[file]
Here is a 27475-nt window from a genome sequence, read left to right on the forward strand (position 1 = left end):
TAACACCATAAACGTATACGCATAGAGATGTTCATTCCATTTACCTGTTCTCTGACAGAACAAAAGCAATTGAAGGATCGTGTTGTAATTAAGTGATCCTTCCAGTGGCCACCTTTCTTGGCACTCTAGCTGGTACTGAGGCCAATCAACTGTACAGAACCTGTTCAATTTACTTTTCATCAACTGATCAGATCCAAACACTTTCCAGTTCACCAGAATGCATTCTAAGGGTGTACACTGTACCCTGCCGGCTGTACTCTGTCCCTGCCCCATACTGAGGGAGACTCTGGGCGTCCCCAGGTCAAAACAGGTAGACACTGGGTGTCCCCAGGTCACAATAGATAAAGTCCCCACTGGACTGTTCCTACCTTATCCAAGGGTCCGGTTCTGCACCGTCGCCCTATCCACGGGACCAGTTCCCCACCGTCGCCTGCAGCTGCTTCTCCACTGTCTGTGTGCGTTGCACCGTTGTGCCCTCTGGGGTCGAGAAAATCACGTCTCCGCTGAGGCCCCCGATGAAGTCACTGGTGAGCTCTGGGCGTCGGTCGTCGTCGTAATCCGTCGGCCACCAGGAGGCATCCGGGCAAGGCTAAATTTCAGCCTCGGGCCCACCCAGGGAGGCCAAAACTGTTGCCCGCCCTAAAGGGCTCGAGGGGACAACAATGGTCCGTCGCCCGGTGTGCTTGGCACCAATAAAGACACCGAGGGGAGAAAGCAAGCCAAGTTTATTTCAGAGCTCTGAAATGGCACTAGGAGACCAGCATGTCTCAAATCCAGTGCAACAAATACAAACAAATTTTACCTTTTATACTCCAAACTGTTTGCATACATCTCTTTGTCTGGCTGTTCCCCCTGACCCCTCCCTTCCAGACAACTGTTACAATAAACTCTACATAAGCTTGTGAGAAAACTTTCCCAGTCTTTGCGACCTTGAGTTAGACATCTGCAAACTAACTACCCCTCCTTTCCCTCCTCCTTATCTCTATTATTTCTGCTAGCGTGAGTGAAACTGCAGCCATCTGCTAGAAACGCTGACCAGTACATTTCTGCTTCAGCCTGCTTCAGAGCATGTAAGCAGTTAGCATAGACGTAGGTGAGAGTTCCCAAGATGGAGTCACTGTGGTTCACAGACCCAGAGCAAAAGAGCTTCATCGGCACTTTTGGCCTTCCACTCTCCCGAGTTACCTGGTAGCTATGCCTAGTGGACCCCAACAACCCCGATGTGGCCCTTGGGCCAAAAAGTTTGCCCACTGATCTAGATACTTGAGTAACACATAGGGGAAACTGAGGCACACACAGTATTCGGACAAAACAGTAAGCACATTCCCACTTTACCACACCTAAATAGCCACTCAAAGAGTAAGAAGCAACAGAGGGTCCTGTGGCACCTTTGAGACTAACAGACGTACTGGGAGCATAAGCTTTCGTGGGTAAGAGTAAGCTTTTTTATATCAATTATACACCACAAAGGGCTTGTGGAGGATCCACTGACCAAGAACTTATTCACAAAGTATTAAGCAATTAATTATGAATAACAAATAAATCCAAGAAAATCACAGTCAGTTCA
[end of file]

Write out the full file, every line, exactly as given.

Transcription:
Here is a 27475-nt window from a genome sequence, read left to right on the forward strand (position 1 = left end):
TAACACCATAAACGTATACGCATAGAGATGTTCATTCCATTTACCTGTTCTCTGACAGAACAAAAGCAATTGAAGGATCGTGTTGTAATTAAGTGATCCTTCCAGTGGCCACCTTTCTTGGCACTCTAGCTGGTACTGAGGCCAATCAACTGTACAGAACCTGTTCAATTTACTTTTCATCAACTGATCAGATCCAAACACTTTCCAGTTCACCAGAATGCATTCTAAGGGTGTACACTGTACCCTGCCGGCTGTACTCTGTCCCTGCCCCATACTGAGGGAGACTCTGGGCGTCCCCAGGTCAAAACAGGTAGACACTGGGTGTCCCCAGGTCACAATAGATAAAGTCCCCACTGGACTGTTCCTACCTTATCCAAGGGTCCGGTTCTGCACCGTCGCCCTATCCACGGGACCAGTTCCCCACCGTCGCCTGCAGCTGCTTCTCCACTGTCTGTGTGCGTTGCACCGTTGTGCCCTCTGGGGTCGAGAAAATCACGTCTCCGCTGAGGCCCCCGATGAAGTCACTGGTGAGCTCTGGGCGTCGGTCGTCGTCGTAATCCGTCGGCCACCAGGAGGCATCCGGGCAAGGCTAAATTTCAGCCTCGGGCCCACCCAGGGAGGCCAAAACTGTTGCCCGCCCTAAAGGGCTCGAGGGGACAACAATGGTCCGTCGCCCGGTGTGCTTGGCACCAATAAAGACACCGAGGGGAGAAAGCAAGCCAAGTTTATTTCAGAGCTCTGAAATGGCACTAGGAGACCAGCATGTCTCAAATCCAGTGCAACAAATACAAACAAATTTTACCTTTTATACTCCAAACTGTTTGCATACATCTCTTTGTCTGGCTGTTCCCCCTGACCCCTCCCTTCCAGACAACTGTTACAATAAACTCTACATAAGCTTGTGAGAAAACTTTCCCAGTCTTTGCGACCTTGAGTTAGACATCTGCAAACTAACTACCCCTCCTTTCCCTCCTCCTTATCTCTATTATTTCTGCTAGCGTGAGTGAAACTGCAGCCATCTGCTAGAAACGCTGACCAGTACATTTCTGCTTCAGCCTGCTTCAGAGCATGTAAGCAGTTAGCATAGACGTAGGTGAGAGTTCCCAAGATGGAGTCACTGTGGTTCACAGACCCAGAGCAAAAGAGCTTCATCGGCACTTTTGGCCTTCCACTCTCCCGAGTTACCTGGTAGCTATGCCTAGTGGACCCCAACAACCCCGATGTGGCCCTTGGGCCAAAAAGTTTGCCCACTGATCTAGATACTTGAGTAACACATAGGGGAAACTGAGGCACACACAGTATTCGGACAAAACAGTAAGCACATTCCCACTTTACCACACCTAAATAGCCACTCAAAGAGTAAGAAGCAACAGAGGGTCCTGTGGCACCTTTGAGACTAACAGACGTACTGGGAGCATAAGCTTTCGTGGGTAAGAGTAAGCTTTTTTATATCAATTATACACCACAAAGGGCTTGTGGAGGATCCACTGACCAAGAACTTATTCACAAAGTATTAAGCAATTAATTATGAATAACAAATAAATCCAAGAAAATCACAGTCAGTTCA